Someone giving feedback to someone else.


Feedback is really important for students to understand where they can improve. Remember feedback happens all the time, it isn’t confined to just assignment feedback, for example, you can give feedback in seminars (just make sure your students know that it’s feedback!).  See below for some top tips:

Moodle marking guide.

1. Make use of Moodle's marking guides

Use Moodle’s built-in marking guides and rubric features to help automate marking - this is really useful to help standardise your marking.

  • You could use quick comments, which can be saved and reused across your different modules.
  • Feedback via comments and files are easy to use and is particularly useful if there are multiple markers, as you can separate text boxes for each marker to use.
  • Alternatively, you can mark offline in Word or via PDF by downloading student submissions into a zip folder. Once marking is complete, the zip folder is reuploaded and will be automatically associated with the relevant student.

For more information see the online assessment and feedback for assignments in Moodle online course.

2. A picture is worth a thousand words

Consider using video feedback, as this can improve students understanding. You could mark the assignment live with the student and use screen capture to record the feedback. Alternatively, you can add a pre-recorded video/audio feedback to Moodle when you are marking - this is useful for students who benefit from visual feedback and gives them the opportunity to revisit the feedback in their own time. See online assessment and feedback for assignments in Moodle online course for more information.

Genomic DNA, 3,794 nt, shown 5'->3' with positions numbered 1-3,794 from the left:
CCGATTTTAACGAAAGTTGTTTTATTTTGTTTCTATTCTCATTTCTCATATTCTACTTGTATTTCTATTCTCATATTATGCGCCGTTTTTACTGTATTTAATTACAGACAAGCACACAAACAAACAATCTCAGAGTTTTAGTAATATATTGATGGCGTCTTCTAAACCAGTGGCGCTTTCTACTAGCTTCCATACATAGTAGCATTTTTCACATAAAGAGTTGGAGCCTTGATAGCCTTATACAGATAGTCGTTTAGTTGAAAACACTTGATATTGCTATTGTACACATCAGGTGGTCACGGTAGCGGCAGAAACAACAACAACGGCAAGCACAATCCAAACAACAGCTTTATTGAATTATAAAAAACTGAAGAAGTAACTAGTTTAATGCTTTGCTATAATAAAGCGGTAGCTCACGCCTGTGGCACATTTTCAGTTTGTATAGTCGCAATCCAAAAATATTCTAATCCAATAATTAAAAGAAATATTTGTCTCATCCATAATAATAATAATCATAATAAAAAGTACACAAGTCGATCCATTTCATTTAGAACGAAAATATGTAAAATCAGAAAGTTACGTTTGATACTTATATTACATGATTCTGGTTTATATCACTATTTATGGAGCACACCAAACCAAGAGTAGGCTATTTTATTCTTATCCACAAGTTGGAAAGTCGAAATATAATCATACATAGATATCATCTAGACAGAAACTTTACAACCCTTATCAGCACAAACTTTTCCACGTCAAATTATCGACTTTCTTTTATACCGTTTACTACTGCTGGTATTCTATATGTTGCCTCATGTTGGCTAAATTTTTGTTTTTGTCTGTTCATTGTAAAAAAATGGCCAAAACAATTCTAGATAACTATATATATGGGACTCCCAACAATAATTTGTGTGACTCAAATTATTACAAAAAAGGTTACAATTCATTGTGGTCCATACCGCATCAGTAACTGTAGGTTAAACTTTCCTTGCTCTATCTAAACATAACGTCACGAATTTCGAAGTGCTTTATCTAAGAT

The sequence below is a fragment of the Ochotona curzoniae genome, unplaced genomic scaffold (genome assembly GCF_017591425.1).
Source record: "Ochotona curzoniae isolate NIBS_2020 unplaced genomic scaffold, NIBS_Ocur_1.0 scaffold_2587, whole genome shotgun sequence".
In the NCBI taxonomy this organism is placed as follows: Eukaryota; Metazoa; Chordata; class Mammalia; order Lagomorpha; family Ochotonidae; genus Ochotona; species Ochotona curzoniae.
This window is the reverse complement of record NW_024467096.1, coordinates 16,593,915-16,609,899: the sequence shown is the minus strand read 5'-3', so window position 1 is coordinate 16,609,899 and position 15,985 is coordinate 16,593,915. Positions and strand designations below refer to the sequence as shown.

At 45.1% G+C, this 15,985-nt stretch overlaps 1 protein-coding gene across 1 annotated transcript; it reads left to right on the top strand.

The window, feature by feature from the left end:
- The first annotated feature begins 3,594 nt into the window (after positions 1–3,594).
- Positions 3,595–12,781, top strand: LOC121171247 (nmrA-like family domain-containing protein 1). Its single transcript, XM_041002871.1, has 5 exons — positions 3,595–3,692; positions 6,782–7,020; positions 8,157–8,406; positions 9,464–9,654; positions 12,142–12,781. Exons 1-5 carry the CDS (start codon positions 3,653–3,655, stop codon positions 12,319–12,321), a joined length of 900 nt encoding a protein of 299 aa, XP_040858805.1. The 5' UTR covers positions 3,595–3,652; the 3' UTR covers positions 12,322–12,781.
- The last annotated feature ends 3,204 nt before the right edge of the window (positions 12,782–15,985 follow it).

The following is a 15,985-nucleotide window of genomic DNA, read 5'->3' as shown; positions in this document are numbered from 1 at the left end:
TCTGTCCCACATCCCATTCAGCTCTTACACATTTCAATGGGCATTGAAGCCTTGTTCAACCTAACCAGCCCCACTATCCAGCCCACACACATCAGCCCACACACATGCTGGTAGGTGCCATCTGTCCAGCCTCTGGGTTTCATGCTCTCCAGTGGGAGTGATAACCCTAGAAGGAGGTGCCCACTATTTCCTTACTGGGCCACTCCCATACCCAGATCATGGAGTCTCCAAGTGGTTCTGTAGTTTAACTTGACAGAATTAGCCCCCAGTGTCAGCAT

A puppy leaning on a professional camera.

video feedback accordion Accordion

A woman giving feedback to another woman.

3. Feed forward

If you're planning a feedback session, you could ask your students what areas they’d like specific feedback about to make the feedback session extra useful. You could use tools like Microsoft Forms to gather the feedback in advance. You can ask students to reflect on their previous feedback and turn the feedback into an ongoing conversation focussed on what they could do to their work to improve in the future.

Further support Accordion

4. What do you want to know?

You can add extra questions to LUMES evaluations for feedback from students at the end of their module, so think about what do you want feedback on as the tutor?

If you want some informal feedback from students throughout your module, consider regular one question quick polls to students in your sessions to get feedback. You can do this through an active quiz or Choice in Moodle to do a quick poll in real time, or Microsoft Forms for a simple survey. To learn more about when to use polls or surveys, see the short video on four purposes for collecting feedback based on an academic paper from Kristina Edström.

Someone writing a list with checkboxes.
A woman with a blurred face to show anxiety.

5. Be inclusive and accessible

If you are planning feedback in a group session remember that some students, particularly those with social communication challenges or anxiety can struggle to contribute. See the General Accessibility expectations for further information on inclusion and accessibility.